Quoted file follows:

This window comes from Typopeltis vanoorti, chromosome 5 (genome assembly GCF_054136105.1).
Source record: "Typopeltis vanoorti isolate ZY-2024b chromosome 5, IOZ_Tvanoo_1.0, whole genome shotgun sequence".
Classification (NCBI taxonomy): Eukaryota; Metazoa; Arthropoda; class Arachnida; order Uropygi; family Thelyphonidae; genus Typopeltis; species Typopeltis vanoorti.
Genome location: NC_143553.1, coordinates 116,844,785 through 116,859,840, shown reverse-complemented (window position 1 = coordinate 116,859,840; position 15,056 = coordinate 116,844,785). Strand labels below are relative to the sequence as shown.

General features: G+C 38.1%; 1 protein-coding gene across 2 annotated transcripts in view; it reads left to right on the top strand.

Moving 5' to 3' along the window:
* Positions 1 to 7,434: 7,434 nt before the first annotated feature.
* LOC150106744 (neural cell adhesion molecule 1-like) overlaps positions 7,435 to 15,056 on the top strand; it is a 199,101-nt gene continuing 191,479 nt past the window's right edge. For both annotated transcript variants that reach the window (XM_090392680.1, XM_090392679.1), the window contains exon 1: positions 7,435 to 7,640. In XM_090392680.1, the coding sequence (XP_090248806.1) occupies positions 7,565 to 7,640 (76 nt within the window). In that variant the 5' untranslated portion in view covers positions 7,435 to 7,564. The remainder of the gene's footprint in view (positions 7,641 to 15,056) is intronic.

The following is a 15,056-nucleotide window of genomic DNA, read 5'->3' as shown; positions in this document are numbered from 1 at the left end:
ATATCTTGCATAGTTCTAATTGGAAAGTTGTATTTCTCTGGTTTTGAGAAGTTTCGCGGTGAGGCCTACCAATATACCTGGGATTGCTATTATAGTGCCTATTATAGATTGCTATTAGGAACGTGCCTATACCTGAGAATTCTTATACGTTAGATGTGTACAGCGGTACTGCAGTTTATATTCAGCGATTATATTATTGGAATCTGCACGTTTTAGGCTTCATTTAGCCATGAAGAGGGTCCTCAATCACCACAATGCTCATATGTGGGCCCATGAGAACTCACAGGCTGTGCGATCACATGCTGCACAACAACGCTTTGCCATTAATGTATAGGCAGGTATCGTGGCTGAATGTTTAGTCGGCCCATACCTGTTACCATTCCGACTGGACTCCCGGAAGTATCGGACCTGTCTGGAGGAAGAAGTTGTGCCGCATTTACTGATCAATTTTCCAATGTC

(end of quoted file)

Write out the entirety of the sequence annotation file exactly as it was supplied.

This window comes from Typopeltis vanoorti, chromosome 5 (genome assembly GCF_054136105.1).
Source record: "Typopeltis vanoorti isolate ZY-2024b chromosome 5, IOZ_Tvanoo_1.0, whole genome shotgun sequence".
Classification (NCBI taxonomy): Eukaryota; Metazoa; Arthropoda; class Arachnida; order Uropygi; family Thelyphonidae; genus Typopeltis; species Typopeltis vanoorti.
Genome location: NC_143553.1, coordinates 116,844,785 through 116,859,840, shown reverse-complemented (window position 1 = coordinate 116,859,840; position 15,056 = coordinate 116,844,785). Strand labels below are relative to the sequence as shown.

General features: G+C 38.1%; 1 protein-coding gene across 2 annotated transcripts in view; it reads left to right on the top strand.

Moving 5' to 3' along the window:
* Positions 1 to 7,434: 7,434 nt before the first annotated feature.
* LOC150106744 (neural cell adhesion molecule 1-like) overlaps positions 7,435 to 15,056 on the top strand; it is a 199,101-nt gene continuing 191,479 nt past the window's right edge. For both annotated transcript variants that reach the window (XM_090392680.1, XM_090392679.1), the window contains exon 1: positions 7,435 to 7,640. In XM_090392680.1, the coding sequence (XP_090248806.1) occupies positions 7,565 to 7,640 (76 nt within the window). In that variant the 5' untranslated portion in view covers positions 7,435 to 7,564. The remainder of the gene's footprint in view (positions 7,641 to 15,056) is intronic.

The following is a 15,056-nucleotide window of genomic DNA, read 5'->3' as shown; positions in this document are numbered from 1 at the left end:
ATATCTTGCATAGTTCTAATTGGAAAGTTGTATTTCTCTGGTTTTGAGAAGTTTCGCGGTGAGGCCTACCAATATACCTGGGATTGCTATTATAGTGCCTATTATAGATTGCTATTAGGAACGTGCCTATACCTGAGAATTCTTATACGTTAGATGTGTACAGCGGTACTGCAGTTTATATTCAGCGATTATATTATTGGAATCTGCACGTTTTAGGCTTCATTTAGCCATGAAGAGGGTCCTCAATCACCACAATGCTCATATGTGGGCCCATGAGAACTCACAGGCTGTGCGATCACATGCTGCACAACAACGCTTTGCCATTAATGTATAGGCAGGTATCGTGGCTGAATGTTTAGTCGGCCCATACCTGTTACCATTCCGACTGGACTCCCGGAAGTATCGGACCTGTCTGGAGGAAGAAGTTGTGCCGCATTTACTGATCAATTTTCCAATGTC